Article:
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Layton cancer patient finalist in 'competition of a lifetime'

By Lori Prichard | Posted - Dec. 6, 2011 at 8:13 p.m.

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LAYTON -- A Layton man is hoping to win the competition of a lifetime after facing the battle of a lifetime.

In December 2007, Dan Hedlund was diagnosed with metatastic osteosarcoma and given a 30 percent chance of living.

"My tears were tears of ignorance," said Hedlund, remembering when he was first given the news. "I was crying but I didn't even know what I was crying about. I just knew that cancer was bad and it killed people and I didn't want to die."

Four years later and still very much alive, Hedlund has a story of survival to share with the world.

"Anyone who has cancer knows that journey and to represent that group of people, cancer survivors, is an honor," he said.

There's no right way to feel. Nobody wrote a book called the right way to have cancer. And you're not doing it wrong.

–Dan Hedlund

The competition, In Search of Incredible, is looking for the most compelling story from across the globe. There are stories from Africa, Europe and Asia represented, each colored with the different textures of life.

Fans are able to vote on their favorite story. The grand prize winner will be given the opportunity to have their narrative turned into a short film, which will then be screened at the Sundance Film Festival.

For Hedlund, the competition is also an opportunity to meet his favorite musician, Jason Mraz, whose involvement in the contest is what prompted Hedlund to submit his fight against cancer.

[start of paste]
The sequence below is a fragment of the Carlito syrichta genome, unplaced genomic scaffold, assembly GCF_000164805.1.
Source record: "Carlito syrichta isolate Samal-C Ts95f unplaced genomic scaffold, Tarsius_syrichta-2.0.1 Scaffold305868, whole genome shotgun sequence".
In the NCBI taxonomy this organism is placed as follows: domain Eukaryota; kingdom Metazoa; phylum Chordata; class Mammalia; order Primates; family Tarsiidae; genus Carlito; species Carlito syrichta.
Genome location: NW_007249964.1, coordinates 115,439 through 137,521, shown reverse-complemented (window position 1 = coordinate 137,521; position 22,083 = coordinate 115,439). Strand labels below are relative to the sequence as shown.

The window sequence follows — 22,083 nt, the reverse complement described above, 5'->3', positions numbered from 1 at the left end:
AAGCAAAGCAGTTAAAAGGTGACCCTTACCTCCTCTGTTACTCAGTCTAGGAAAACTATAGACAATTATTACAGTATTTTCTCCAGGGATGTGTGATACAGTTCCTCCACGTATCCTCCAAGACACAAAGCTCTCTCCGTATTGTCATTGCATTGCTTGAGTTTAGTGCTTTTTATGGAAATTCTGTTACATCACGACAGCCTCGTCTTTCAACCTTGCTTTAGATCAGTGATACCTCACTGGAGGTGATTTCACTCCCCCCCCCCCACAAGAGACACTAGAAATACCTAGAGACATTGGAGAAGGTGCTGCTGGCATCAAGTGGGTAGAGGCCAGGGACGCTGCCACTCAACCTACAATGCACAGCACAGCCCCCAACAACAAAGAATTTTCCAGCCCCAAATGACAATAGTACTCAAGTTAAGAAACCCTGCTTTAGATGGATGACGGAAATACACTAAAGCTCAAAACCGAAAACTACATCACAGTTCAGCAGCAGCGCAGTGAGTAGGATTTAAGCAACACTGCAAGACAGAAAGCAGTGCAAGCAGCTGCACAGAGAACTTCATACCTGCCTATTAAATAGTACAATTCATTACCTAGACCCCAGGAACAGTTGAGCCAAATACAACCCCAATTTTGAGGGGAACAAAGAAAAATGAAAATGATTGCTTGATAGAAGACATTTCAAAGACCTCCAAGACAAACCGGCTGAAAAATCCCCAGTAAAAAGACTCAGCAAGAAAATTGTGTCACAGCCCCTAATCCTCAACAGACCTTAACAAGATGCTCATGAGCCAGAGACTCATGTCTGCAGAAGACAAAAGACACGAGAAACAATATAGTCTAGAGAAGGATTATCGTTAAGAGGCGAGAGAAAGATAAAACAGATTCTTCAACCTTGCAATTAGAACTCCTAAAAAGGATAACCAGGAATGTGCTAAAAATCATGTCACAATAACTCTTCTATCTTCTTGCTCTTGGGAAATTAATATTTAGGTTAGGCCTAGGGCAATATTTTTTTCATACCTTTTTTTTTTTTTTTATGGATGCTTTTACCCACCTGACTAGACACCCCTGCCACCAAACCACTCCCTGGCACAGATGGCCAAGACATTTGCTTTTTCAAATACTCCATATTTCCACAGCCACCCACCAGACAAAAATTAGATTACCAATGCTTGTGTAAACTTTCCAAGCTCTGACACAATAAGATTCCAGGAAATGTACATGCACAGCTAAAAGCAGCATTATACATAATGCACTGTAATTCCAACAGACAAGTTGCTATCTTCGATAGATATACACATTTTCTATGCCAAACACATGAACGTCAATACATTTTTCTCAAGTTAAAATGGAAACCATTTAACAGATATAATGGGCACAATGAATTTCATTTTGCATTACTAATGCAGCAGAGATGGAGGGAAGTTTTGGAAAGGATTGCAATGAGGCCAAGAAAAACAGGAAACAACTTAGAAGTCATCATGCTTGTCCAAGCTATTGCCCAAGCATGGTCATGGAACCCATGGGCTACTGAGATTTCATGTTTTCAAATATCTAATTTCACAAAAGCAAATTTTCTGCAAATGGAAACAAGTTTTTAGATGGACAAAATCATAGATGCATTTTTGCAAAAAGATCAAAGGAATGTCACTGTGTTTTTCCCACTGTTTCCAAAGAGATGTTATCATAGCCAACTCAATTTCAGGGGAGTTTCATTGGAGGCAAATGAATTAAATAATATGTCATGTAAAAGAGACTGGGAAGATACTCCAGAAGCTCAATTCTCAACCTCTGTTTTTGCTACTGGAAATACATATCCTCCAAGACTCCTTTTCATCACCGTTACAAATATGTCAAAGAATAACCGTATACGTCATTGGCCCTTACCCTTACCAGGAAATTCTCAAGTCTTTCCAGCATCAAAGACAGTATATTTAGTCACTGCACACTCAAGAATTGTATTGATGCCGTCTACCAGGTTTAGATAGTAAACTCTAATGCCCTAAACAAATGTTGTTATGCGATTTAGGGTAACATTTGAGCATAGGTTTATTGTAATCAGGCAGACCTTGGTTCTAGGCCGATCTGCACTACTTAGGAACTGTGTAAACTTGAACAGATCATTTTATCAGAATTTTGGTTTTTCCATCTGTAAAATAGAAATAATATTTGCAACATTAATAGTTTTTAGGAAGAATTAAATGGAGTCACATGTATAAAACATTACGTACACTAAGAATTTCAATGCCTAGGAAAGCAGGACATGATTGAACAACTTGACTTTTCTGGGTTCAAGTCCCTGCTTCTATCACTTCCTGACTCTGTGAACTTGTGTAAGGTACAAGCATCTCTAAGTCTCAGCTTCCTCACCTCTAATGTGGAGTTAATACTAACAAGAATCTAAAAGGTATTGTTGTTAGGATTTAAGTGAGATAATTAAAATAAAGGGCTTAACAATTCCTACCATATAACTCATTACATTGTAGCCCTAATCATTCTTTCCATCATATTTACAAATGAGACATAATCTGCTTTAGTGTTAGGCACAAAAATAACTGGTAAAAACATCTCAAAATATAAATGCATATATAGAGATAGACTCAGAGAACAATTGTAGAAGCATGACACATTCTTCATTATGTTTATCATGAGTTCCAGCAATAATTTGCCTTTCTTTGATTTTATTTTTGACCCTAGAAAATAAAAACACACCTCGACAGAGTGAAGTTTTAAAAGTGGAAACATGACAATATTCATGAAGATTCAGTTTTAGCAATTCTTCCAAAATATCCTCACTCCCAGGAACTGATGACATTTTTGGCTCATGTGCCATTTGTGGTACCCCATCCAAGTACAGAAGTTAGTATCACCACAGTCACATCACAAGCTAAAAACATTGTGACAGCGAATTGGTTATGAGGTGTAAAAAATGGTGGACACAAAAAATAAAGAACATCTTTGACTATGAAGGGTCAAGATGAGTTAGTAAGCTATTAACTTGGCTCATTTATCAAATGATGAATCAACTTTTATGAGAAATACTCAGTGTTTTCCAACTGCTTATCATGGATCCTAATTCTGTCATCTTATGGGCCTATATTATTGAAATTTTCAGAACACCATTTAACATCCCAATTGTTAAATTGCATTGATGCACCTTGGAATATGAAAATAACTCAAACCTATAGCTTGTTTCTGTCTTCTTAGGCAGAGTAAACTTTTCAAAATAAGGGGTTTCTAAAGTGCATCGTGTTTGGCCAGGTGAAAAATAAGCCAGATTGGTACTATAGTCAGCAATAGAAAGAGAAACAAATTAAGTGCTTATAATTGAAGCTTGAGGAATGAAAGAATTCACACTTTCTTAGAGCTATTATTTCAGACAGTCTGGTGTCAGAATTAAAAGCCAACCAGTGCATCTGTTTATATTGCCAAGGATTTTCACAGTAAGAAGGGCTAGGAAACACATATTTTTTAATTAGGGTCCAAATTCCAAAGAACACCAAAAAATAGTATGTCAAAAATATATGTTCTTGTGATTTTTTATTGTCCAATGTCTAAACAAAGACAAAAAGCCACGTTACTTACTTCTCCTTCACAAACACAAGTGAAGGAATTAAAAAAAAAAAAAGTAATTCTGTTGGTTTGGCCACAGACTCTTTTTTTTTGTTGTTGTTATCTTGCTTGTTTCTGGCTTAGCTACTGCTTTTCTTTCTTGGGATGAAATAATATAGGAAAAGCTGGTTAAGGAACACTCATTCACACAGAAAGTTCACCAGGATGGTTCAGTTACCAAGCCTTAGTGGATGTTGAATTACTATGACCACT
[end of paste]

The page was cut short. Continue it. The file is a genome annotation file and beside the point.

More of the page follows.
"I got an email saying he was sponsoring this competition," Hedlund said. "I completely forgot that I entered my name into anything and a week before Thanksgiving I got an email saying I've been selected as one of 10 finalists for the United States."

Hedlund stressed his journey is not one he has walked alone -- he was diagnosed with cancer three weeks after he married his wife, Melanie.

Vote: Dan Hedlund
To vote for Dan Hedlund, click HERE. Click on "View All Stories" at the bottom of the page and select his picture.

"Getting used to living with someone is difficult," he said. "You fight about leaving the toilet seat up, leaving the toothpaste cap off of the toothpaste. We kind of got to skip all of that and go to the meat."

Hedlund has endured numerous operations, rounds of chemotherapy and cancer that had gone into remission only to return; he has experience to offer those who are just beginning their battle with cancer.

"The most valuable piece of advice I ever got at the beginning of this was feel how you need to feel," he said. "There's no right way to feel. Nobody wrote a book called the right way to have cancer. And you're not doing it wrong."

Voting for the Incredible Story ends December 8th. To read the stories from around the world click here: www.insearchof


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Lori Prichard


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